This page provides an annotated, topic-based collection of available
resources for statistics, statistical graphics, and computation related
to research, data analysis and teaching, now containing over 580 links.
- American Statistical Association website.
- Journal of Statistical Education (JSE) homepage.
- Clay Helberg's
Statistics on the Web (lots of links to other stats sites here, although some of them are old and broken)
- J. Puranen's list of links
related to Statistics Education - Online Statistical teaching material,
courses , handouts, exercises, articles, datasets, other lists of
St@tServ: Statistics & Data Analysis Information Server
- Steve Simon's STATS page. STATS = Steve's attempt to teach statistics. Includes Steve's FAQ page, Ask Professor Mean.
- Eric Weisstein's World of Mathematics. Includes a nice section on Probability & Statistics.
- Second Moment: Applied statistics for academia and industry.
- RM Web: Website of the Research Methods Division of the Academy of Management.
- Powpow's del.icio.us statistics page.
- Alexandar J. Shackman's Quantitative Methods Resources.
- Bayesian-Inference. From the website: "Bayesian-Inference.com is a resource for many aspects of Bayesian inference, because Bayesian inference is the way it should be. Here you will find everything from an introduction to Bayesian inference, to informational resources, consulting services, computers and software, merchandise, forums, and much more."
- Online calculators & free programs
- Online stats calculators, and links to some online textbooks. This is a very comprehensive list.
- GraphPad QuickCalcs: Free online calculators for scientists.
- Statistics Calculators by Daniel Soper. Free calculators in 29 categories.
- Quick-R. Rob Kabacoff created this website for both current R users, and experienced users of other statistical packages (e.g., SAS, SPSS, Stata) who would like to transition to R.
- Optimal Design Software -- a software package developed by Stephen Raudenbush and colleagues to help researchers plan group-randomized trials, also called setting-level experiments.
- StatTools. A collection of statistical programs used in clinical research and
- Power & Sample Size Calculators
- Stat Trek.
Take the drudgery out of statistical computations. Computing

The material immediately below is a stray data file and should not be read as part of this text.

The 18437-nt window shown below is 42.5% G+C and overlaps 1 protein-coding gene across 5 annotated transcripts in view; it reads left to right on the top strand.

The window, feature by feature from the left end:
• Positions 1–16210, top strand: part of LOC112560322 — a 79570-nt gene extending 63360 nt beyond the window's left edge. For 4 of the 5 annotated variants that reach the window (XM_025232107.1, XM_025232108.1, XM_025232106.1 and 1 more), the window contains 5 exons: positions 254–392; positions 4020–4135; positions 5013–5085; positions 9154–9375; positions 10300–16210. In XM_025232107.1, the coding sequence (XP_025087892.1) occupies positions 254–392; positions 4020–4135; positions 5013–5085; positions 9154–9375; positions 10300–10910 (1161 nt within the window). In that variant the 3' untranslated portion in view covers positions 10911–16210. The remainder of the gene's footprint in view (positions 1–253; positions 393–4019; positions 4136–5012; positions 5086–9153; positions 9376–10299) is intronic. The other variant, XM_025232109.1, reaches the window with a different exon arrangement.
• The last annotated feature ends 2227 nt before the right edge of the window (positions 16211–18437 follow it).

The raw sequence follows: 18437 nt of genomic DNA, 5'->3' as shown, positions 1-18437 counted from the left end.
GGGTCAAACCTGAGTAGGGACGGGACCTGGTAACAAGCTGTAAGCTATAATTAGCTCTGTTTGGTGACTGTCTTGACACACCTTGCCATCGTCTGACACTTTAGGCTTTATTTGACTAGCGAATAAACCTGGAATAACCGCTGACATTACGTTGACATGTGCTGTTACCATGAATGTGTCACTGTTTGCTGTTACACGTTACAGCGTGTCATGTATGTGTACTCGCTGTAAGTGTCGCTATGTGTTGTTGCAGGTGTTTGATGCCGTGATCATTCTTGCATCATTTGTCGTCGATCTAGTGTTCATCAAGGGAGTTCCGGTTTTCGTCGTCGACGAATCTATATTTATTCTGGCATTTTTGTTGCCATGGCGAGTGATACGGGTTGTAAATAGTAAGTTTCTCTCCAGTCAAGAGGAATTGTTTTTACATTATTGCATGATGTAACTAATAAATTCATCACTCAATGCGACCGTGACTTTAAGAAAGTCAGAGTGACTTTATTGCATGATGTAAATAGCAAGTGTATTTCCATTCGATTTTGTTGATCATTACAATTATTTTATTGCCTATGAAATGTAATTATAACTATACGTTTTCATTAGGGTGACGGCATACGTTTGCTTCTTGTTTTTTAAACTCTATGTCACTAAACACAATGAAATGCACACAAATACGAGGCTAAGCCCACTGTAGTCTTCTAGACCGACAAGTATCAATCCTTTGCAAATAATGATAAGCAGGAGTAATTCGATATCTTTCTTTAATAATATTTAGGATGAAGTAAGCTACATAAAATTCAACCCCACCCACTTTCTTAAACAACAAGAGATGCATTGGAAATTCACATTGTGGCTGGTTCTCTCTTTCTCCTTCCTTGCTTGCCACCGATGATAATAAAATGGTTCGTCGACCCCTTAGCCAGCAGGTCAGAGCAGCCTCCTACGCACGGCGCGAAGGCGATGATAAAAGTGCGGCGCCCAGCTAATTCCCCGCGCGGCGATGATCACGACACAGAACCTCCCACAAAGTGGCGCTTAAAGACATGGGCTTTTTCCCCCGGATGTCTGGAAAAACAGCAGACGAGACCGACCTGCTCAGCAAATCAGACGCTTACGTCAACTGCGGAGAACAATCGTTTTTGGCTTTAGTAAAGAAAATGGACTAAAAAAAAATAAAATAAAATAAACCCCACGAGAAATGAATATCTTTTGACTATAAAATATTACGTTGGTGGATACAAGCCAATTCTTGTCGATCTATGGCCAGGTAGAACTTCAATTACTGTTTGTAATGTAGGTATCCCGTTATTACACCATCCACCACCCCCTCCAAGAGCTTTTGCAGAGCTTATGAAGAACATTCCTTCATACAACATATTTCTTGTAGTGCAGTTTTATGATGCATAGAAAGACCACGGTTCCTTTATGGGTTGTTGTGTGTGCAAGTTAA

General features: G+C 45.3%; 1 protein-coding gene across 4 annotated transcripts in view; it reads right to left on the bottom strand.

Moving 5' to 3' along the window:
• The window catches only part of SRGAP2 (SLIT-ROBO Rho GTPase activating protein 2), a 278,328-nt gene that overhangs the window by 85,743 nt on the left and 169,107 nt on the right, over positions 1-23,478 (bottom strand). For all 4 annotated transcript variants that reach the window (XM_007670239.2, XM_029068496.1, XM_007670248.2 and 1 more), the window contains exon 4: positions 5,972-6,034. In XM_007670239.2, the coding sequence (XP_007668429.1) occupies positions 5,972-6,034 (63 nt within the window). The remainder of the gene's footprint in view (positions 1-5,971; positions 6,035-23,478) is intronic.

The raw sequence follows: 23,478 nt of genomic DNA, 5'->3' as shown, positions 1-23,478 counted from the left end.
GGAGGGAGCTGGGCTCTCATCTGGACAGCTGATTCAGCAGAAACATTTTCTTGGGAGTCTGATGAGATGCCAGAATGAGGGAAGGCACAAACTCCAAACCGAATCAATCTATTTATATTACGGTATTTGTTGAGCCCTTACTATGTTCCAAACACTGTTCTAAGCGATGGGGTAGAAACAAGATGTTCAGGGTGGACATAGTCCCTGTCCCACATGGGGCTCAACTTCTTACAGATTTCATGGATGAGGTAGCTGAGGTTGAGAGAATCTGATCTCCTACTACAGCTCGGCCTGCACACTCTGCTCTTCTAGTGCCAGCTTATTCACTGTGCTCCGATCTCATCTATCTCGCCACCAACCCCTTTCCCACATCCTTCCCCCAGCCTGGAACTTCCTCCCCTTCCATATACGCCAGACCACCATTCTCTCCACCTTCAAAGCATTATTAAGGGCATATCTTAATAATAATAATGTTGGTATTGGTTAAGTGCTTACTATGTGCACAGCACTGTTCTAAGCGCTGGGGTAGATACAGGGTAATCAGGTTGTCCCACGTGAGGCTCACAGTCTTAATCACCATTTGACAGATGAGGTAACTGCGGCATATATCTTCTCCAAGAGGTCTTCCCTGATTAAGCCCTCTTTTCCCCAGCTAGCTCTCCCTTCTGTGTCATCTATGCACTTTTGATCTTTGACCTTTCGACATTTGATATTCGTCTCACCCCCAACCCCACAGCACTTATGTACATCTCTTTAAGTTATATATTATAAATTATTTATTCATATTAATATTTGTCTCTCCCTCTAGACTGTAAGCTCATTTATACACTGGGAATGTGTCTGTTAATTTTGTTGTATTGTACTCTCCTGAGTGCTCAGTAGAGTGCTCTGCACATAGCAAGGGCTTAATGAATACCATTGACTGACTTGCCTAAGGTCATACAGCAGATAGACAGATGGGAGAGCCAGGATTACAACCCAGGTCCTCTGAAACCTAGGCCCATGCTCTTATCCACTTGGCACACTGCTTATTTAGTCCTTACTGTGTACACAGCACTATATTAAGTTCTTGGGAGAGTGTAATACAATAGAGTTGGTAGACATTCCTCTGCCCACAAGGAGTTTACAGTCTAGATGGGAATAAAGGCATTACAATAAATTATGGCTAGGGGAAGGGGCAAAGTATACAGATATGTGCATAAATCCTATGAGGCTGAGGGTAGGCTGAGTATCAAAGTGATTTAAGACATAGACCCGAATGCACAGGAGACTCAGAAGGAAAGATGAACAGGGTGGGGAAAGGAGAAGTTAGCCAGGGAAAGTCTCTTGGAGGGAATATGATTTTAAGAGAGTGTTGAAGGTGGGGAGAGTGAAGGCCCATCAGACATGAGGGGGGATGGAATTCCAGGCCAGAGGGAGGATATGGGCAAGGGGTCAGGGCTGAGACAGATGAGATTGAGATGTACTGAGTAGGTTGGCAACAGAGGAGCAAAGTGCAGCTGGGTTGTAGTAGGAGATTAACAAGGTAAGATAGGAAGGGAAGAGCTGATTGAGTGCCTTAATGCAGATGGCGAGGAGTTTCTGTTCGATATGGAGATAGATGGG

probabilities, combinations, permutations, and factorials has never
been easier. Simply click on the item that you want to use. Each online
tool features clear instructions and examples; so you won't lose time
getting up to speed.
- EpiData: A free
database programme (small in size 1.2Mb) for simple or programmed data
entry and data documentation. Export of data includes value and
variable labels for Stata, SAS or SPSS.
- R at Loyalty Matrix: A site that promotes and supports the use of R, the open source data analysis & graphics software system.
- EasyReg Internaltional: Free Econometrics Software for Easy Regression Analysis, by Herman J. Bierens. Incldes the following:
- single-equation models
- multliple-equation models
- user-defined nonlinear models
- linear, logit, probit, multinomial logit, poisson, binomial
logit & probit, negative binomial logit & probit, tobit, time
series, and much more.
- WebStat is freely available data analysis software for use over the World Wide Web.
- All the data analysis tools for introductory statistics
- Easy to use, written with the novice in mind
- Step by step guidance through data analysis procedures
- A wide range of methods for importing data, even over the WWW!
- Graphics > pie charts, histograms, boxplots, scatterplots and more
- Numerics > summary statistics, t-tests, regression, ANOVA and more
- Save and print results from your Web browser
- FACTOR. A free program for doing exploratory factor analysis (EFA).
- Jerry Dallal's statistical software. Includes programs for sample size calculation, and The Statistician's Swiss Army Knife.
- Alan Miller's Fortran Software.
Logistic Regression; TOMS algorithms; Special code for F and NAS
compilers; Miscellaneous other code; Applied Statistics Algorithms.
- Bill Miller's OpenStat Homepage.
Bill Miller is a retired professor of Industrial Technology who found
that a lot of students could not afford to purchase a commercial
statistics package. He decided producing a free statistics package was
a good way to keep myself entertained during his retirement.
- John Crawford's computer program page.
This page contains a series of computer programs that implement a